Dallas Stars: How a Lockout Would Affect Their Season

Mitchell KlempContributor IISeptember 5, 2012

NEW YORK - APRIL 20: NHL Gary Bettman addreses the media following the National Hockey League Board of Governors meeting at the Westin New York Hotel on April 20, 2005 in New York City. Representatives from all 30 NHL teams met in New York for the second time in seven weeks. (Photo by Bruce Bennett/Getty Images)
Bruce Bennett/Getty Images

The September 15 deadline imposed by Gary Bettman and the league to agree on a new NHL collective bargaining agreement is approaching rapidly.

Two of the other three major North American sports leagues have recently gone through lengthy labor disputes, so there is a sense of what may happen with the NHL.

Ultimately a lot depends on if the lockout ends in time for the regular season schedule to remain the same, as was the case in the NFL, or if it will shorten the season like in the NBA.

If it is like the NFL’s brief work stoppage, then the results of a lockout will be relatively small over the course of an 82-game season. If there has to be a lockout, keeping the regular season intact would be good for hockey fans. But Bettman’s track record makes that seem less likely than no lockout at all.

Chances are it will be a situation reminiscent of the NBA, if one occurs.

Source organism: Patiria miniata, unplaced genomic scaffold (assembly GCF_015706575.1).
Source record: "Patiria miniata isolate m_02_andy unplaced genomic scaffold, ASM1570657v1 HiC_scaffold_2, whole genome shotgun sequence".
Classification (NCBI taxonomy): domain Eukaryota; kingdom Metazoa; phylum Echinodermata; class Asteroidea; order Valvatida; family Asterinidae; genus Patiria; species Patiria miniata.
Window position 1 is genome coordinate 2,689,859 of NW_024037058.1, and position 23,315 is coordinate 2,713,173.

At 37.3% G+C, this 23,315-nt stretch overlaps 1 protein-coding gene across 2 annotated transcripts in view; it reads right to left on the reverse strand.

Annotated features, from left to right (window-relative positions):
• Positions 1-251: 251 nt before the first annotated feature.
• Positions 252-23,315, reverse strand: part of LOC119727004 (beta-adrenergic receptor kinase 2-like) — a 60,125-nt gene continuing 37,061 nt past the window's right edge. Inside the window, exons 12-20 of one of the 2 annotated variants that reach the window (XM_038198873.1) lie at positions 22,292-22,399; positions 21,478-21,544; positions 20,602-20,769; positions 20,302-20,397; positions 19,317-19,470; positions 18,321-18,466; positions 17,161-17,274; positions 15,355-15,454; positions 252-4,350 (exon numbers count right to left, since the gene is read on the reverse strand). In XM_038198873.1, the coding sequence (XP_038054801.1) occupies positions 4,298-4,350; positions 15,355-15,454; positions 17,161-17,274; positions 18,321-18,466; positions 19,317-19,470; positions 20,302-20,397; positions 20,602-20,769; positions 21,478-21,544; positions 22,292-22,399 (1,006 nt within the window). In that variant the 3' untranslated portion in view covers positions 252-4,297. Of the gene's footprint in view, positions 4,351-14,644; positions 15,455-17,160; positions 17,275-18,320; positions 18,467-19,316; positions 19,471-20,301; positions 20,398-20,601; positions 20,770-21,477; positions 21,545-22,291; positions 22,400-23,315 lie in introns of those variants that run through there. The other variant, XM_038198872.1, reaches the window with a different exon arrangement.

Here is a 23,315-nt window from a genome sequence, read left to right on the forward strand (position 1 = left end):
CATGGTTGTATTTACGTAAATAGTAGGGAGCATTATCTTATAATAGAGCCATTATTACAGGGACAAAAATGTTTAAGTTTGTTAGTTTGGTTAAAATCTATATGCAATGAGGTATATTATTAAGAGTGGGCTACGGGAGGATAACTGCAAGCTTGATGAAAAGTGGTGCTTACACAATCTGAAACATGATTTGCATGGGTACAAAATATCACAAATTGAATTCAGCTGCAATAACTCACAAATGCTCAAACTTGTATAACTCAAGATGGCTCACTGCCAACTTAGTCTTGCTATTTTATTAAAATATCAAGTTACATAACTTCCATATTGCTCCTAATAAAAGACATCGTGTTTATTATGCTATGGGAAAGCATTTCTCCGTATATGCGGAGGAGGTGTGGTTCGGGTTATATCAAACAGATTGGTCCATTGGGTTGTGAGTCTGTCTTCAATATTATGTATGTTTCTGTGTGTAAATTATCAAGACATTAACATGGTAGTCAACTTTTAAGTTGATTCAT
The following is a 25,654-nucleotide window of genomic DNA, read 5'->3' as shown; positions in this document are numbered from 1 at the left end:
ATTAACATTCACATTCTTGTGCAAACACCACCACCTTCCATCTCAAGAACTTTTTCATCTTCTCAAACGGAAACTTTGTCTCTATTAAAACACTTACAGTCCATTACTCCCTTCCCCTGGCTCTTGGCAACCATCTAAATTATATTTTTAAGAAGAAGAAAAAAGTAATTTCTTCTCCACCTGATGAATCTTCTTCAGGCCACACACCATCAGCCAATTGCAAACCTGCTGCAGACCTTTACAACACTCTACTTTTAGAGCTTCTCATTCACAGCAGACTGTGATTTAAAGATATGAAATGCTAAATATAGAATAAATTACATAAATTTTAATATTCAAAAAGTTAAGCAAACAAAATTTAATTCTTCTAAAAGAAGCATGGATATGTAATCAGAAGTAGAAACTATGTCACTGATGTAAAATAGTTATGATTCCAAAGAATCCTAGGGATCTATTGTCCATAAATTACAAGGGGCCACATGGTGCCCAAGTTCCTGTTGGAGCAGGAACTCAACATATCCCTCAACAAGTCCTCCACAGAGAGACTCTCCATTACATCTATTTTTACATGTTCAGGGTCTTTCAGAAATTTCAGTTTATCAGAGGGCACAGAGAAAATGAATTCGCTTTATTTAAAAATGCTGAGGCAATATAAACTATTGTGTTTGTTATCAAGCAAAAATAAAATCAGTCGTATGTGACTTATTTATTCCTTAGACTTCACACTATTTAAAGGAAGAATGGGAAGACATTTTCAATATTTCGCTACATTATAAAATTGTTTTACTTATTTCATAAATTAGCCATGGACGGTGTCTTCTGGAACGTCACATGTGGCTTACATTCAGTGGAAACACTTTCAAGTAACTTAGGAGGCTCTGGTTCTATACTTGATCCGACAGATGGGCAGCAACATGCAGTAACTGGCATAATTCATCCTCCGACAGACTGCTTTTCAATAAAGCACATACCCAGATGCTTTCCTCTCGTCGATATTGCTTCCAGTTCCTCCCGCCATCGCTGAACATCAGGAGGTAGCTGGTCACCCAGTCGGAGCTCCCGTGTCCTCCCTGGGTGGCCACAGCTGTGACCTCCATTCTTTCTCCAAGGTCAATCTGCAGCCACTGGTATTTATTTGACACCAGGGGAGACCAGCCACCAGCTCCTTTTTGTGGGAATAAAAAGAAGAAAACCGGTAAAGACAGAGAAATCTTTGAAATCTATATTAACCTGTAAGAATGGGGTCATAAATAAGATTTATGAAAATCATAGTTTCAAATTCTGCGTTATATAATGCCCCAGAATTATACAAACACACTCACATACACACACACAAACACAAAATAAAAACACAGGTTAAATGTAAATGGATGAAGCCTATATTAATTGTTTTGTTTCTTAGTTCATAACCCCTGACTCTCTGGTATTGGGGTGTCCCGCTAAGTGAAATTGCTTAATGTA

For a good idea of how the Stars might perform in a shortened season, look no further than their roommates in the American Airlines Center: The Dallas Mavericks.

In the offseason before the NBA lockout, the Dallas Mavericks had a lot of roster turnover and fielded a team full of new veteran faces. That is very similar to how the Stars approached this free agency period by signing Ray Whitney, Jaromir Jagr and bringing in Derek Roy.

The condensed schedule and lack of a preseason really made it difficult for NBA players to develop chemistry with their new teammates. With high roster turnover in key positions, it could cost the Stars a few games early on.

Another obvious outcome of the condensed schedule was that many veterans became tired towards the end of the season. The Mavericks, as well as other NBA teams, had scheduled rest days for starters in hopes of having fresh legs for the playoffs. 

If a lockout-shortened season plays out the way the past few seasons have for the Stars, a rest day is a luxury that can’t be afforded in the thick of a playoff chase during the final weeks.

A key difference between the two teams is that the Mavericks were coming off a championship season whereas the Stars didn’t make the postseason. While a championship “hangover” could have been part of the Mavericks' failure to repeat, the lockout played just as much of a role, if not more.

Now this is not to say there is no hope for the Stars. In all sports it only takes one good run. Proof from last year would be the New York Giants, St. Louis Cardinals and Los Angeles Kings.

The Stars have proven many times throughout the season that they can get hot and go on sustained runs. Sadly for Dallas fans and players, it is never at the right time.

Maybe a shortened season would knock off the last couple of weeks during the season when the Stars typically struggle and fall out of contention.

While the negotiations for a new collective bargaining agreement still bounce between counter proposals from the league and the players association, pessimistic fans and writers are bracing for the worst.

Hopefully both sides can pull it together before the deadline. Nobody wants to switch their hash tag to #IsItNovemberYet or #IsIt2013Yet.

Contact Mitch Klemp at MitchKlemp@yahoo.com and follow him on twitter @MeestaMitch.